5 major accounting and payroll errors costing your company

By Sathee Brent,

When companies manage their payroll through manual processes, they may be unaware of the financial losses that could result from errors with these systems. Not only can the wrong numbers result in under or overpaying employees, resulting in inefficiencies, but it can also lead to liabilities that could put businesses at risk. According to Bloomberg BNA, U.S. businesses lost nearly $7 billion due to IRS civil penalties because they did not calculate their business incomes and employee values properly. As companies handle their payrolls during tax season and beyond, they should correct accounting mistakes that could cost firms more than they bargained for. Here are significant accounting and payroll mistakes costing companies: 1. Underestimating the price of human error Although companies could have the most advanced payroll software, there is the potential for human error if employees are unfamiliar with how to use this technology. A survey of tax professionals by Bloomberg BNA found human error was the No.1 cause of accounting mistakes. "Technology has remedied plenty of business issues, but it hasn't eliminated human error," Bloomberg BNA said in an infographic. "For tax and accounting departments, human misjudgment manifests in multiple forms, putting oragnizations at risk for financial and reputational consequences." 2. Inputting incorrect data As a side effect of human error, workers could enter in the wrong data, which could have a ripple effect in payroll. When companies have administrative payroll tasks that involve entering data by hand, there is always the risk for making huge errors no matter how attentive employees think they are. Even worse, companies could spend more money on checking or correcting employees' data entry, which leads to greater payroll inefficiencies. 3. Using wrong spreadsheet calculations While companies have most likely used spreadsheets in the past, this method could result in accounting shortfalls if they make small mistakes. Companies could use formulas in their spreadsheets that may be incorrect. Rather than rely on spreadsheets to do their calculations, companies could use incentive compensation management software that will record information and analyze it properly. This solution is ideal for companies that want to track employee performance, pay them according to their productivity and provide payments correctly within this system. 4. Not calculating incentives in employee income During tax season, payroll managers often have to work harder to ensure their organizations are in compliance with tax rules. However, some companies may not realize that they should include incentive compensation like prizes and awards as part of their employees' income, according to Accounting Today. Companies should be sure to count incentives, such as gift cards, like cash when totaling employee wages. The majority of prizes and awards, such as gift cards, are considered taxable benefits because they are similar to cash, and should be calculated along with taxable wages for federal income documents. 5. Neglecting security issues Not only can employees make mistakes that could slow down operations during payroll management, but they can also put the company's sensitive information at risk. Companies could lose money through weak security of corporate and employee information. Since firms are vulnerable to cyberattacks that could endanger this data, companies should account for the risk of human error in protecting information found in company databases. Data breaches could cost companies an average of $3.5 million, according to the 2014 Cost of Data Breach Study: Global Analysis conducted by Ponemon Institute. Companies could ramp up their data breach response as well as invest in more secure systems that could deter data theft. "As a preventive measure, companies should consider having an incident response and crisis management plan in place," Ponemon Institute said in a release. "Efficient response to the breach and containment of the damage has been shown to reduce the cost of breach significantly."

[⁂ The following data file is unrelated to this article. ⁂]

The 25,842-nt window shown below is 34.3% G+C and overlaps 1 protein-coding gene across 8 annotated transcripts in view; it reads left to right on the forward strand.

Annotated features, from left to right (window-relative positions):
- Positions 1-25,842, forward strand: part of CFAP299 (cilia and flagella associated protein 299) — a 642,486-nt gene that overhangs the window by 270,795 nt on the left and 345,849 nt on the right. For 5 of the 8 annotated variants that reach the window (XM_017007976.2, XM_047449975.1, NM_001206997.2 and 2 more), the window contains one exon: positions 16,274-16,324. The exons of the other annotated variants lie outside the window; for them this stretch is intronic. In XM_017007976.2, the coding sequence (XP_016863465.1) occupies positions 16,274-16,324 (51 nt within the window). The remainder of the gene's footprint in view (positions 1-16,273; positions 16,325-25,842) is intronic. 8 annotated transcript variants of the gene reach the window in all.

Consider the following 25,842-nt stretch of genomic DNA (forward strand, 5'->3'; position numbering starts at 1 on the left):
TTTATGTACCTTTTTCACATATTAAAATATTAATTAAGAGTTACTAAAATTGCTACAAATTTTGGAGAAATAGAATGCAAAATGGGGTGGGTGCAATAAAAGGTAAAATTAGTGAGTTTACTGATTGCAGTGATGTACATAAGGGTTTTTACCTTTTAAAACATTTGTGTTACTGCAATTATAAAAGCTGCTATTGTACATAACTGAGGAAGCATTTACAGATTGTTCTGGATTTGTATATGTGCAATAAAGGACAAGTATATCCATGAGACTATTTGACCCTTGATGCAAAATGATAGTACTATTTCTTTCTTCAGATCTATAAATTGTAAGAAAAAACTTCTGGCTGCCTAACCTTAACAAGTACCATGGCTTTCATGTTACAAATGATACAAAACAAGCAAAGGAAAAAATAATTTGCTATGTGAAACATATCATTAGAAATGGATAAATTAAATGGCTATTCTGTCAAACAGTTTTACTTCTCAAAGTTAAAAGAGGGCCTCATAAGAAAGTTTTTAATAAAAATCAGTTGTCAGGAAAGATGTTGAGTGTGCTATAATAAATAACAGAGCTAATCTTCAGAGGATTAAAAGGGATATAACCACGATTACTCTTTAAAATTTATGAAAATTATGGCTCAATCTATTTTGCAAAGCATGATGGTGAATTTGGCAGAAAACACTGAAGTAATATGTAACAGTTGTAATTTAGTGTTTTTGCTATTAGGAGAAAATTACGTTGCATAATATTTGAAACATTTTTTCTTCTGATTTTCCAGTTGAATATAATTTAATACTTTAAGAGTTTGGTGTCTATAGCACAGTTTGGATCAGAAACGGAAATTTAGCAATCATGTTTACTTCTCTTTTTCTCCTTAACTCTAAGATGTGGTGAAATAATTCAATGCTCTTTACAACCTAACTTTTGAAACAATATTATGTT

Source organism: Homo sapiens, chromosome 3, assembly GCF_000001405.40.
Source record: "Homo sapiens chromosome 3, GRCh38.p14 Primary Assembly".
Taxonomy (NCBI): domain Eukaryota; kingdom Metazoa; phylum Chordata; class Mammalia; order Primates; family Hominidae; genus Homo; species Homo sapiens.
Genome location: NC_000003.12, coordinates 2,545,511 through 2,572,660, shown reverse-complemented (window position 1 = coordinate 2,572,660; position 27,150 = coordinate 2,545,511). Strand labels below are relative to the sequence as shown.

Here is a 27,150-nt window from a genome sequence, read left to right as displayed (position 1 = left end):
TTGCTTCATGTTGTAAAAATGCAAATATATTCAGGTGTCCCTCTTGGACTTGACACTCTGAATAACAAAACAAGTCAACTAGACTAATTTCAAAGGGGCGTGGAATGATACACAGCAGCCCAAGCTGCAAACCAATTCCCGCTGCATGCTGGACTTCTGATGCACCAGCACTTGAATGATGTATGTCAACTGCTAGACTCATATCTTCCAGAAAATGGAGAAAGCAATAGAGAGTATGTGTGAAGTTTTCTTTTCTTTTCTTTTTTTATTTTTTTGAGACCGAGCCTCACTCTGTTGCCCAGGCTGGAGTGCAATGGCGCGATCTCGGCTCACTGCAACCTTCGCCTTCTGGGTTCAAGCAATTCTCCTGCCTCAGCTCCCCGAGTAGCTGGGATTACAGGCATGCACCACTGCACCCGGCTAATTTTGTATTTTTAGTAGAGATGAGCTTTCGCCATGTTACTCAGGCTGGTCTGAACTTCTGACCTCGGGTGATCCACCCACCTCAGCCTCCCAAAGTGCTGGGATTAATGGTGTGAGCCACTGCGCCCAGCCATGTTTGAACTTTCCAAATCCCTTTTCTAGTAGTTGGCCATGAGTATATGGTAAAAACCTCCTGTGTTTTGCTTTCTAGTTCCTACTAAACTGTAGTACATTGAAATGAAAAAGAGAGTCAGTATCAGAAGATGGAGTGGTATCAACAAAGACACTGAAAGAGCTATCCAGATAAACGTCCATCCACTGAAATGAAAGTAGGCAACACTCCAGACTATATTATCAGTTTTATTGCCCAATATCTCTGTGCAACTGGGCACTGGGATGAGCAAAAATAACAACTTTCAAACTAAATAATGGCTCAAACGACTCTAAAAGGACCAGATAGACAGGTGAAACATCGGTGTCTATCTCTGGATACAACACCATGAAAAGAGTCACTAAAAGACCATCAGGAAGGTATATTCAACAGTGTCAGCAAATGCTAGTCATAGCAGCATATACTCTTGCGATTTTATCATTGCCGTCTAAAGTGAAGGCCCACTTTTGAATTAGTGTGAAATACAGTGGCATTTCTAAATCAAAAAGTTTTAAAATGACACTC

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Sathee Brent